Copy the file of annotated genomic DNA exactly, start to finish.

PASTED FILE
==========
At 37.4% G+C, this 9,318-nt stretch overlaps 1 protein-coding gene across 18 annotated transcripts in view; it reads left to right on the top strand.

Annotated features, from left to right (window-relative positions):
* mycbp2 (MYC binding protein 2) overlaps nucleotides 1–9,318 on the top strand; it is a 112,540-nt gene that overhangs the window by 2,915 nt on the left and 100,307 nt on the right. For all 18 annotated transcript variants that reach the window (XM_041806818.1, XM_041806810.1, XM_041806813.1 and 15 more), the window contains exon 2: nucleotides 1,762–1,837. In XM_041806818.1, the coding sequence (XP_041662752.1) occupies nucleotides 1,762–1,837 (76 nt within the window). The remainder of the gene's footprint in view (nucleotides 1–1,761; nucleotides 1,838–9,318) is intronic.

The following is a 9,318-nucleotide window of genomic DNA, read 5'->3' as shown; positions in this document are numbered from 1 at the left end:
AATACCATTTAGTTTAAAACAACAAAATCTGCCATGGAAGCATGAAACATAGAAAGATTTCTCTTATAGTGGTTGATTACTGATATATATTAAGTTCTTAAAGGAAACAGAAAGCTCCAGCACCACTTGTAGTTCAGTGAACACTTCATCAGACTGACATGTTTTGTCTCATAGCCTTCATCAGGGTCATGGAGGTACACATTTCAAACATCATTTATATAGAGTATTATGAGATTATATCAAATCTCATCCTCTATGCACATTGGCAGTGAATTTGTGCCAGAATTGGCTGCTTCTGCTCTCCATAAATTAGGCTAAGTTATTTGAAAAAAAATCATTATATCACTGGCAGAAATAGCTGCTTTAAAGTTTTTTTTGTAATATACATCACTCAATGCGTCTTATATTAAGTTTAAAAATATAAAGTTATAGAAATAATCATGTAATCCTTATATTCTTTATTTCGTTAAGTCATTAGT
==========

At 37.4% G+C, this 9,318-nt stretch overlaps 1 protein-coding gene across 18 annotated transcripts in view; it reads left to right on the top strand.

Annotated features, from left to right (window-relative positions):
* mycbp2 (MYC binding protein 2) overlaps nucleotides 1–9,318 on the top strand; it is a 112,540-nt gene that overhangs the window by 2,915 nt on the left and 100,307 nt on the right. For all 18 annotated transcript variants that reach the window (XM_041806818.1, XM_041806810.1, XM_041806813.1 and 15 more), the window contains exon 2: nucleotides 1,762–1,837. In XM_041806818.1, the coding sequence (XP_041662752.1) occupies nucleotides 1,762–1,837 (76 nt within the window). The remainder of the gene's footprint in view (nucleotides 1–1,761; nucleotides 1,838–9,318) is intronic.

The following is a 9,318-nucleotide window of genomic DNA, read 5'->3' as shown; positions in this document are numbered from 1 at the left end:
AATACCATTTAGTTTAAAACAACAAAATCTGCCATGGAAGCATGAAACATAGAAAGATTTCTCTTATAGTGGTTGATTACTGATATATATTAAGTTCTTAAAGGAAACAGAAAGCTCCAGCACCACTTGTAGTTCAGTGAACACTTCATCAGACTGACATGTTTTGTCTCATAGCCTTCATCAGGGTCATGGAGGTACACATTTCAAACATCATTTATATAGAGTATTATGAGATTATATCAAATCTCATCCTCTATGCACATTGGCAGTGAATTTGTGCCAGAATTGGCTGCTTCTGCTCTCCATAAATTAGGCTAAGTTATTTGAAAAAAAATCATTATATCACTGGCAGAAATAGCTGCTTTAAAGTTTTTTTTGTAATATACATCACTCAATGCGTCTTATATTAAGTTTAAAAATATAAAGTTATAGAAATAATCATGTAATCCTTATATTCTTTATTTCGTTAAGTCATTAGT